National Public Health Week: COVID-19 From the Front Lines

April 4, 2022

Note: This article was originally published in April 2020. It has been updated to reflect interviewees' new positions and affiliated institutions.

Public health professionals are on the front lines fighting COVID-19 around the world, whether they are performing diagnostic testing for SARS-CoV-2 or educating the public about proper prevention measures. This week is National Public Health Week, and now, more than ever, it is time to recognize these selfless, dedicated individuals and the sacrifices they are making, working countless hours and putting their health at risk. In honor of National Public Health Week, ASM interviewed a few of the incredible scientists who have made it their mission to protect our health.

Meet the Interviewees

Portrait of Michael Pentella, Ph.D.
Michael Pentella, Ph.D., of the University of Iowa.
Michael Pentella, Ph.D., D(ABMM) is a clinical professor of epidemiology at the University of Iowa, College of Public Health and Director of the University of Iowa State Hygienic Laboratory (Iowa’s state public health laboratory). He has worked in the field of microbiology for more than 4 decades, with special interest in laboratory methods and infectious disease prevention. Pentella also serves on the American Society for Microbiology Laboratory Practices Subcommittee. Pentella has spoken publicly on multiple panels about the COVID-19 pandemic.

“In my dual role as the director of the state hygienic lab, as well as a clinical professor of public health, we have been greatly impacted by COVID-19 in our day-to-day activities. Our lab is responsible for performing diagnostic testing. We are in ‘incident command mode,’ mustering all the resources of the organization and using preparedness tools to meet the needs of the citizens of Iowa. This pandemic is a very serious one. We are being very cautious in the lab to mitigate risks of exposure, practicing social distancing and washing our hands regularly. Since I began working in the field of public health in 2002, I have seen epidemics of West Nile, mumps, the H1N1 flu (2009), Ebola (2014) and Zika (2016). It is important during an outbreak to keep calm and do your best possible work: we need to let people know that we are able to respond effectively.”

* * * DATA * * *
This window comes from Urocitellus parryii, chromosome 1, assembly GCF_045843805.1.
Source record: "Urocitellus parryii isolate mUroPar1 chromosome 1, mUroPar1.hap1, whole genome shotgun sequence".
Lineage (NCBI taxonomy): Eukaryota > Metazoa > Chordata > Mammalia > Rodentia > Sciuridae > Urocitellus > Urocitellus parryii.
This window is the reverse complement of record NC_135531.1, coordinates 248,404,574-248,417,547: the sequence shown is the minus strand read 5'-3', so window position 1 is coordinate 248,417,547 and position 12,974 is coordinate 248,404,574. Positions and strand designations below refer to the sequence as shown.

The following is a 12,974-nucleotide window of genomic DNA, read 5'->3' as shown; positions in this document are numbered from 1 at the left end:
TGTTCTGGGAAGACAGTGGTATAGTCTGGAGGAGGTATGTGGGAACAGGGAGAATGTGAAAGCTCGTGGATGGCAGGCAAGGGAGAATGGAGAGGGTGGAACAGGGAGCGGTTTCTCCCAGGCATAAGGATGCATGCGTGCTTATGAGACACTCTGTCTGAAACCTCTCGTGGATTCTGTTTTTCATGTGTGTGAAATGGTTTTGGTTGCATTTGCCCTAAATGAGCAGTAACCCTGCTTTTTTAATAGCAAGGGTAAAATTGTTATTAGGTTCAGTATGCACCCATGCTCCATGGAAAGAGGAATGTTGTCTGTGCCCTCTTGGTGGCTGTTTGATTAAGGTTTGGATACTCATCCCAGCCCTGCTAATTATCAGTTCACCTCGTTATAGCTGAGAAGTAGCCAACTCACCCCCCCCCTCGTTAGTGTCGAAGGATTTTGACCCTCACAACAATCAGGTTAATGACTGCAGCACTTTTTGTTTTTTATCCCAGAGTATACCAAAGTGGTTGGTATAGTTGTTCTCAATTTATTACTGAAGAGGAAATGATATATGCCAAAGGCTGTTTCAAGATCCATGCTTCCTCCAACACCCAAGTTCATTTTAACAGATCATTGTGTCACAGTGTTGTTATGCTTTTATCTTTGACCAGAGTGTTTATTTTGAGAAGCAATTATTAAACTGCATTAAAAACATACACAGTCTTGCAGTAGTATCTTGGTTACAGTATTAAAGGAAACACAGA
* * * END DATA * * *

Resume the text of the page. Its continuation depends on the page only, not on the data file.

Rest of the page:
Portrait of Anthony Tran, Ph.D.
Anthony Tran, Ph.D., of the District of Columbia Public Health Laboratory.
Source: Anthony Tran
Anthony Tran, Ph.D., D(ABMM), (now Laboratory Director of the Food and Drig Administration's San Francisco Laboratory) served as the Director of the District of Columbia Public Health Laboratory at the onset of the COVID-19 pandemic. He has more than 15 years of public health and clinical laboratory experience at state, federal and local levels. He is also a member of ASM’s Subcommittee on Postdoctoral Educational Programs and ASM’s Personnel Standards and Workforce Subcommittee. Tran holds a Dr.PH in Infectious Diseases and Management from the University of California, Berkeley.

“Right now, it is all-hands-on-deck. Public health labs were the first labs to receive COVID-19 tests, before hospitals. In D.C., we are bringing on 5 different types of COVID-19 EUA diagnostic tests, to be as flexible and innovative as possible to ensure that supply chain is not an issue as well as reducing turnaround time. We are setting up drive-through and walk-up testing for first responders, health care workers and high risk populations to increase accessibility to folks to need testing the most. A big problem has been how long testing is taking privately, so this is where public health laboratories step in to help. We report results within 24-48 hours after receipt. It has been nonstop work to ensure we have supply chains, and access to reagents and swabs, etc. It is crucial to be as prepared as possible, but honestly each outbreak is different. This is an unprecedented event, a true global pandemic.